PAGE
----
While they were originally used almost exclusively for trim pieces, nailers (both pneumatic and battery powered) can easily drive a 2 1/2″ 15ga or 16ga nail without bending it, something really difficult to do by hand with a hammer. This means you can attach a 3/4″ piece of plywood to a 2×4 and have 1 3/4″ of the nail driven into the 2×4. That’s a pretty secure anchor. Especially when it only takes a moment to drive a second or third fastener right next to it. They won’t replace big 16 penny (16d) nails for framing applications, but for props they are awfully strong, especially when backed by glue. But please, don’t use finishing nails to frame up the addition to your house!
There are three common sizes of nails that finish nailers can drive: 15ga finish nails, 18ga brads and 24ga pins. There are others too – but those three seem to be the most common. Nail diameter varies inversely with the number, so the 15ga nails are the largest – and therefore strongest – finishing nails. I don’t recommend the 24ga pins for building your props – they have very little holding power. The choice between 15ga and 18ga is very much just your preference. Both have good holding power, with the hole of the 18ga being almost invisible. I went with the 15ga for the extra holding strength, but it was a pretty serious internal debate.
Comparison of Common Nail Sizes
You might notice that some of the nailers (mainly the 15ga models) use angled nails. This came from their primary use of nailing in molding (crown molding in particular), where you want to drive the nails up at an angle, into the ceiling. Having a straight rail would prevent this, since it would hit the wall before you could get the angle you needed.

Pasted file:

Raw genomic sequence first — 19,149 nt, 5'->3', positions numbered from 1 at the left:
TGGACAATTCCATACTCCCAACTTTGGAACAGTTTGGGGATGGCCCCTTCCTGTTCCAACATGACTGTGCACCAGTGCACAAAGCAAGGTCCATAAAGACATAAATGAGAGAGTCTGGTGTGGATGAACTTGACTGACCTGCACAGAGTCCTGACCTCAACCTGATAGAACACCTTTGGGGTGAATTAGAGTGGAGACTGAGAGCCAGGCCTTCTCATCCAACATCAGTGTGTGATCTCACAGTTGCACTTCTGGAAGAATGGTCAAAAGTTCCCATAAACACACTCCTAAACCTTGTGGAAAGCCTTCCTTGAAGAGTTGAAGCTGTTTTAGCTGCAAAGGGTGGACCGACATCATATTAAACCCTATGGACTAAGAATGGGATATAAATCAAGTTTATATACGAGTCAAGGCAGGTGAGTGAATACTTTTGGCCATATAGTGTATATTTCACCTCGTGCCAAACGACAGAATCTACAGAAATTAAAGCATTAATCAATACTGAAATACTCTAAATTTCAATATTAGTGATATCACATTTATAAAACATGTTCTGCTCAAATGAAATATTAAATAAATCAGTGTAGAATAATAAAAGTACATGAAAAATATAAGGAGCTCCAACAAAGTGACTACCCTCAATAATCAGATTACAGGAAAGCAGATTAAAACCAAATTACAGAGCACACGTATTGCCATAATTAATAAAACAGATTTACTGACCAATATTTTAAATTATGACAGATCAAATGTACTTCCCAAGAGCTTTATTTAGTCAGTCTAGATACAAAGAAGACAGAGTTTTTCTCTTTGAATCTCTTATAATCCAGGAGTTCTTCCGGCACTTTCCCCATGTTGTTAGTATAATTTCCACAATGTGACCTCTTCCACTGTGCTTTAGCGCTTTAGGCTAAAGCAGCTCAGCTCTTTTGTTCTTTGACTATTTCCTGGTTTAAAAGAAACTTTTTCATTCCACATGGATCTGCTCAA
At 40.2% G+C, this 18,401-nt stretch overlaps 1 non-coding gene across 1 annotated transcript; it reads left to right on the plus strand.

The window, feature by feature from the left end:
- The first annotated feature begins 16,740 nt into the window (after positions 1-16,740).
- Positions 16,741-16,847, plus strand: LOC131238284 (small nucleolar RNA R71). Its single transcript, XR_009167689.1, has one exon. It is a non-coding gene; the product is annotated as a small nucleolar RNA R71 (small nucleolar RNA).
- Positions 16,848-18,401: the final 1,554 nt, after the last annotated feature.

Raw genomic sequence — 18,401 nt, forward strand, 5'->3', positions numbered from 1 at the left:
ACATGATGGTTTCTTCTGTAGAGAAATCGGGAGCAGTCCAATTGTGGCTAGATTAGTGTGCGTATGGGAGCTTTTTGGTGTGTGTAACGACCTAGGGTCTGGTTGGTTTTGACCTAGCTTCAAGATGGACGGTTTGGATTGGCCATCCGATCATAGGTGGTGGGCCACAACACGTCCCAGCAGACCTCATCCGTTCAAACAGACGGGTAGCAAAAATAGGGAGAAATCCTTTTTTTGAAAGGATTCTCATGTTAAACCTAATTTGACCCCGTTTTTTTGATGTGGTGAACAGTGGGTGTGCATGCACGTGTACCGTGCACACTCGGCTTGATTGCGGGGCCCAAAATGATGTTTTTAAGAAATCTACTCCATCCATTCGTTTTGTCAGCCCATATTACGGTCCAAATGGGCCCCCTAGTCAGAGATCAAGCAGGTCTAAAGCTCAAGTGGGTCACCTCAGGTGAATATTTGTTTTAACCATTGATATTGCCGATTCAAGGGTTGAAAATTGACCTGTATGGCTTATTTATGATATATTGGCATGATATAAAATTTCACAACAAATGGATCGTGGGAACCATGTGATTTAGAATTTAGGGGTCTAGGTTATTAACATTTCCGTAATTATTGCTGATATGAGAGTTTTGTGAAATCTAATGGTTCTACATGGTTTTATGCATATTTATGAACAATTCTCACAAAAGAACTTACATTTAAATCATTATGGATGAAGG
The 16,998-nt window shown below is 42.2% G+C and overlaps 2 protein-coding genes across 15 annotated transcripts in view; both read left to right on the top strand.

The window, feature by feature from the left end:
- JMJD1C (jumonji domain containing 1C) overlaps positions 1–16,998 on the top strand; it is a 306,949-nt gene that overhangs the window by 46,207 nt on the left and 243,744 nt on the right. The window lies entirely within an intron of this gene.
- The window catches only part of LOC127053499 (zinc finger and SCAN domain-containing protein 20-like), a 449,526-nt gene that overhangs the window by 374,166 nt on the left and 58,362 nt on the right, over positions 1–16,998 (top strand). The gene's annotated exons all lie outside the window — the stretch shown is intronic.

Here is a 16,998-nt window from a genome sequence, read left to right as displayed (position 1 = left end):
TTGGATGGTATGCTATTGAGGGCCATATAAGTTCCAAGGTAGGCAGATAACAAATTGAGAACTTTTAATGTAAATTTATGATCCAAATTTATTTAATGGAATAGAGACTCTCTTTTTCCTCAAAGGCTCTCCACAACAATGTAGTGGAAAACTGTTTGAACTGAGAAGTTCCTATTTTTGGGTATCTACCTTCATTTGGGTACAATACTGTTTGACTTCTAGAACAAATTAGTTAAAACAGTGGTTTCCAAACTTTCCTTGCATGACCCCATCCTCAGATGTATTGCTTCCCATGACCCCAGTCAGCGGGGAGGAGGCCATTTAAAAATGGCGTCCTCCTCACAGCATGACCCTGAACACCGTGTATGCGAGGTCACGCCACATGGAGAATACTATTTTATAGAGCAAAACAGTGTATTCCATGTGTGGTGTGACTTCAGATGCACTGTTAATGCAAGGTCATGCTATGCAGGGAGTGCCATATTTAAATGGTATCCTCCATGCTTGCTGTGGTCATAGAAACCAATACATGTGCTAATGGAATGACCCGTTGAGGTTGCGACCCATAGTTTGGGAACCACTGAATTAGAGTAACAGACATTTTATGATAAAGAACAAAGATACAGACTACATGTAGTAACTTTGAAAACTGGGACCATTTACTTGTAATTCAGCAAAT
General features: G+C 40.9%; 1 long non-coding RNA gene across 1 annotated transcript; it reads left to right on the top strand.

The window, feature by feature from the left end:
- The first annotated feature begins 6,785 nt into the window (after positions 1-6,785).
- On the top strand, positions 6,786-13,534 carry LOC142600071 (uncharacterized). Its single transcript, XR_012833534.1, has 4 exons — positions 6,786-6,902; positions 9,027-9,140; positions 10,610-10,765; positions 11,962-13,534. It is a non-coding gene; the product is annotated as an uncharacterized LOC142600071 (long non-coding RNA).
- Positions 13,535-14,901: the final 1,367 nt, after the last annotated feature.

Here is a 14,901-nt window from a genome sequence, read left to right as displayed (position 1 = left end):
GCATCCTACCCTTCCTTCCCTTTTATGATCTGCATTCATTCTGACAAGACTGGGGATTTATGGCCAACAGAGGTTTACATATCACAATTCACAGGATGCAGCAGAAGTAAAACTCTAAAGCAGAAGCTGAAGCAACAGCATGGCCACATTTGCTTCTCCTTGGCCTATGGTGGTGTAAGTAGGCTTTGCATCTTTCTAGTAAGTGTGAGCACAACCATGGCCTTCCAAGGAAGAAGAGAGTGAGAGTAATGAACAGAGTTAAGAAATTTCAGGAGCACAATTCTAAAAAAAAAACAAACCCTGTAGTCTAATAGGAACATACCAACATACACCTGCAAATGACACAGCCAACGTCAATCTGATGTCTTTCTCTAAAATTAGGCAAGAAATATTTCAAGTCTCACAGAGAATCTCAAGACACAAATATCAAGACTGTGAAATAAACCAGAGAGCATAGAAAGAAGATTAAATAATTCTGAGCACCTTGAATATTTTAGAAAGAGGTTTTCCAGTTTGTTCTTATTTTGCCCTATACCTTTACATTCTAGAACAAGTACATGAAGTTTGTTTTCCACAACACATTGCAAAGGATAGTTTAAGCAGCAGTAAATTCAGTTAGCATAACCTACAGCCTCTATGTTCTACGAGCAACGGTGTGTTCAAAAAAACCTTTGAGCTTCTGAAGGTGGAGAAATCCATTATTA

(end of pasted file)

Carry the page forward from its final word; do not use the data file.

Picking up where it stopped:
Regardless of WHY the rail is angled, it’s important that when you buy the nails, you get ones that match the angle of the rails. Yes, that’s pretty obvious, but it’s not as easy as you would expect thanks to the wonderful tool manufacturers. For some reason, instead of clearly labeling the tools & nails with something as simple as the numerical value of the angle (e.g. 34 degrees), they also use letter designators, SOMETIMES. For example, 34 degree nails are also called “DA” nails and 25 degree nails are called “FN” nails. It’s best to learn both the numeric and the letter designation your nailer requires in order to buy what you need.
You probably have guessed that I am quite happy with the performance of the nailer – why else would I recommend you buy one? I am able to easily drive 2 1/2″ nails well sunk into the wood. I actually am having a little trouble adjusting the drive depth to be as shallow as I want. So, there is plenty of power in this tool. Despite it having a tiny battery, I haven’t run out of charge in the middle of a project. I can’t imagine that it really can drive the advertised 1,000 nails per charge, but when would anyone need to drive 1,000 nails in one day? The kick is minimal and the noise is less than expected, although ear protection should be used as with any nailer.
Having used this to assemble a few projects now, I am completely sold on its value. Well, maybe “value” isn’t the best term there. At over $250 this cordless nailer is a luxury -but WHAT a luxury! I am completely sold on this new method for building things. It’s so easy, so fast and so precise. I think the cost is justified if you assemble lots of props and projects.
I know many people will happily forgo this extravagance at $250, but ‘tis the season! The season for sales and splurging – and maybe even Santa! So watch those sales to see if you can score a deal. And if all else fails, maybe you can still make it onto the “Nice List” and find a shiny new nailer waiting for you under the tree!